Carol Eggert, Comcast vice president of military and veterans affairs, was in Pittsburgh on Tuesday to address the U.S. Department of Defense Employer Support of the Guard and Reserve dinner held at Soldiers & Sailors Memorial Hall & Museum in Oakland.
By Joyce Gannon / Pittsburgh Post-Gazette
During her years of service in the U.S. Army National Guard, Carol Eggert worked full time as a technical consultant and felt stressed during the times she had to leave her job when she was called up for military deployment.
Now she’s retired from the military and working at Comcast Corp. where recently a new hire on her team informed her that he will be deployed for Air Force National Guard duty later this year.
Her first panicked thought, she said, was, “How am I going to deal with this?”
Then she realized her role was to offer understanding about such circumstances involving military employees.
“So I picked myself up and said, ‘We’re here to support you.’ ”
As Comcast’s vice president of military and veterans affairs, Ms. Eggert, a retired brigadier general, is overseeing an initiative to hire more veterans and make the company a welcoming environment for them and active members of the military reserves.
Ms. Eggert started in the newly created position last September and reports directly to top executives in the Philadelphia-based company’s corporate subsidiaries, Comcast Cable and NBCUniversal.
Comcast has committed to hiring 10,000 veterans by the end of 2017 — about 10 percent to 15 percent of external hires — and though Ms. Eggert acknowledged that figure is ambitious, “We’ve already made quite a dent,” she said.
Last year, the company hired almost 2,400 veterans, up 38 percent from 2014, she said.
She was in Pittsburgh on Tuesday to address the U.S. Department of Defense Employer Support of the Guard and Reserve dinner held at Soldiers & Sailors Memorial Hall & Museum in Oakland.
Because many veterans possess skills that include leadership and teamwork, and can readily adapt to change and technology, they are qualified for a wide range of positions at Comcast and other organizations, she said.
But there are challenges for veterans and the employers who hire them.
“For two or three or five or six years, these veterans have been told by the military when to eat, when to get up. Their lives have been dramatically controlled,” said Michael Glass, executive director of the Veterans Leadership Program of Western Pennsylvania, a South Side nonprofit that provides housing, job services and other supports to veterans and their families.
“Many are young men and women who left their parents’ homes for the military and never applied for a job before or marketed themselves,” said Mr. Glass.
And despite military skills and experience that can give them a competitive advantage for some positions, the unemployment rate among veterans isn’t much better than the current national unemployment rate of 4.9 percent.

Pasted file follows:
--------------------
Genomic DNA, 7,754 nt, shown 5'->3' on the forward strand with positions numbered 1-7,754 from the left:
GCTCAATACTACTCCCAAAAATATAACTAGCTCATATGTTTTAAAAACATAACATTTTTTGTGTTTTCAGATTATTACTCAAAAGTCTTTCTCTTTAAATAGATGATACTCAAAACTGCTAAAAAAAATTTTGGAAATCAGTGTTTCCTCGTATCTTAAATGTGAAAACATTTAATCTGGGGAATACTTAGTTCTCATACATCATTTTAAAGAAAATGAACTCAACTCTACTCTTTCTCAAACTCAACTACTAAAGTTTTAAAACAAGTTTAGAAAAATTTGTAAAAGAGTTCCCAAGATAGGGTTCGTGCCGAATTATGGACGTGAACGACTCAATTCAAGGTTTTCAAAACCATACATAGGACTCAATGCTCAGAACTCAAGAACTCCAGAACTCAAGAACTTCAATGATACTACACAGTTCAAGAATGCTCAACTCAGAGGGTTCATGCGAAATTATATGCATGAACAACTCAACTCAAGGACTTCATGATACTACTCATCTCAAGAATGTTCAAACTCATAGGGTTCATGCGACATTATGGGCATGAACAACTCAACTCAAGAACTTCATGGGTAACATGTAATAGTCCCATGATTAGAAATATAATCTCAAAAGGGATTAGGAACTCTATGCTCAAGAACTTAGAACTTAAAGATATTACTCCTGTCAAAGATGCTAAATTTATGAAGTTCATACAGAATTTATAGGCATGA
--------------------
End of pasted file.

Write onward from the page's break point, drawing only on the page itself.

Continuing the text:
For all of 2015, the jobless rate among veterans fell to 4.6 percent from 5.3 percent in 2014, the U.S. Bureau of Labor Statistics reported Tuesday.
Female veterans had a higher rate of unemployment, 5.4 percent, than male veterans whose jobless rate was 4.5 percent.
Of 495,000 veterans who were unemployed last year, the government said, 57 percent were age 45 or over; about 37 percent were ages 25-44; and 5 percent were 18-24.
Among the initiatives that Comcast promotes for veterans and active reservists are its VetNet affinity groups that allow veterans to network and find mentoring opportunities with other veterans. About 5,000 employees are members of 15 chapters of VetNet, said Ms. Eggert.
The company also offers help for veterans translating their military skills to civilian jobs, full-time pay up to 15 days for reservists called to duty, and employment options for military spouses, Ms. Eggert said.
For its civilian workforce, especially those who work in recruiting and human resources, Comcast is educating them on military terms and acronyms so they can better help veterans assimilate.
“They can give our business a competitive advantage as long as we cultivate a military-friendly and military-ready culture,” she said.
A native of Delaware, Ms. Eggert enlisted in the U.S. Army after high school and played French horn in the Army band.
After 11 years as an enlisted soldier, she entered officer candidate school and served as a commissioned officer for more than 25 years. Besides the Army, her service includes the Army Reserves and National Guard.
During a 15-month combat tour in Iraq, she was chief of the women’s initiatives division and senior liaison to the U.S. Embassy in Baghdad.
In August 2009, she was with nine other military personnel in a military convoy traveling from Camp Victory to Baghdad when their vehicle was struck by an explosive. Ms. Eggert was knocked unconscious for several minutes and sustained injuries to her ear but was able to assist fellow soldiers who were also injured.
She received a Purple Heart for her actions.
She retired in 2014 as assistant adjutant general, Pennsylvania National Guard; and deputy commander for the U.S. Army War College in Carlisle, Cumberland County.
She holds master’s degrees from the U.S. Army War College in Carlisle, Cumberland County; and Penn State University; and a bachelor’s degree from West Chester University.
“We’re not doing this because it’s the nice thing to do,” she said of Comcast’s efforts to recruit more veterans. “We’re doing this because we need [veterans’] talents and there’s a need for this great talent pool.”
Joyce Gannon: email@example.com or 412-263-1580.
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